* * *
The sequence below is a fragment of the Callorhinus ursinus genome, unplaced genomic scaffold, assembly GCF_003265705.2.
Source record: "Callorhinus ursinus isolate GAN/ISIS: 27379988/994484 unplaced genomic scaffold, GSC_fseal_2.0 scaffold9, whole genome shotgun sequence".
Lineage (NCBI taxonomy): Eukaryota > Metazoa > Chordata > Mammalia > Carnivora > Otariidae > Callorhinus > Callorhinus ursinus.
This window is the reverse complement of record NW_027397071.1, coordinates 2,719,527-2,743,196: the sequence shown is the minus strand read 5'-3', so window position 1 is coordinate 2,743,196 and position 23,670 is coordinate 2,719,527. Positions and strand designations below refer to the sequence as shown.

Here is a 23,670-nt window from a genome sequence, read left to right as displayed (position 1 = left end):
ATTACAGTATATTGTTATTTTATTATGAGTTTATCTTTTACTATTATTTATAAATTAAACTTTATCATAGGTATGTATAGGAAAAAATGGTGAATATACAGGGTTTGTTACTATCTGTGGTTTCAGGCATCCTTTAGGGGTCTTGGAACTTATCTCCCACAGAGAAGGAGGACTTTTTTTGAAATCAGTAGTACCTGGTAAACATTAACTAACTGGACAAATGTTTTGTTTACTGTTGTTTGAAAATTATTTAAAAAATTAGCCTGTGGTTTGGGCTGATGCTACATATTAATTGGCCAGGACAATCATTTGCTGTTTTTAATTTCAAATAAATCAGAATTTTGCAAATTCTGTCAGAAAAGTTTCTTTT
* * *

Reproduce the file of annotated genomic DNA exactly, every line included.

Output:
The sequence below is a fragment of the Callorhinus ursinus genome, unplaced genomic scaffold, assembly GCF_003265705.2.
Source record: "Callorhinus ursinus isolate GAN/ISIS: 27379988/994484 unplaced genomic scaffold, GSC_fseal_2.0 scaffold9, whole genome shotgun sequence".
Lineage (NCBI taxonomy): Eukaryota > Metazoa > Chordata > Mammalia > Carnivora > Otariidae > Callorhinus > Callorhinus ursinus.
This window is the reverse complement of record NW_027397071.1, coordinates 2,719,527-2,743,196: the sequence shown is the minus strand read 5'-3', so window position 1 is coordinate 2,743,196 and position 23,670 is coordinate 2,719,527. Positions and strand designations below refer to the sequence as shown.

Here is a 23,670-nt window from a genome sequence, read left to right as displayed (position 1 = left end):
ATTACAGTATATTGTTATTTTATTATGAGTTTATCTTTTACTATTATTTATAAATTAAACTTTATCATAGGTATGTATAGGAAAAAATGGTGAATATACAGGGTTTGTTACTATCTGTGGTTTCAGGCATCCTTTAGGGGTCTTGGAACTTATCTCCCACAGAGAAGGAGGACTTTTTTTGAAATCAGTAGTACCTGGTAAACATTAACTAACTGGACAAATGTTTTGTTTACTGTTGTTTGAAAATTATTTAAAAAATTAGCCTGTGGTTTGGGCTGATGCTACATATTAATTGGCCAGGACAATCATTTGCTGTTTTTAATTTCAAATAAATCAGAATTTTGCAAATTCTGTCAGAAAAGTTTCTTTT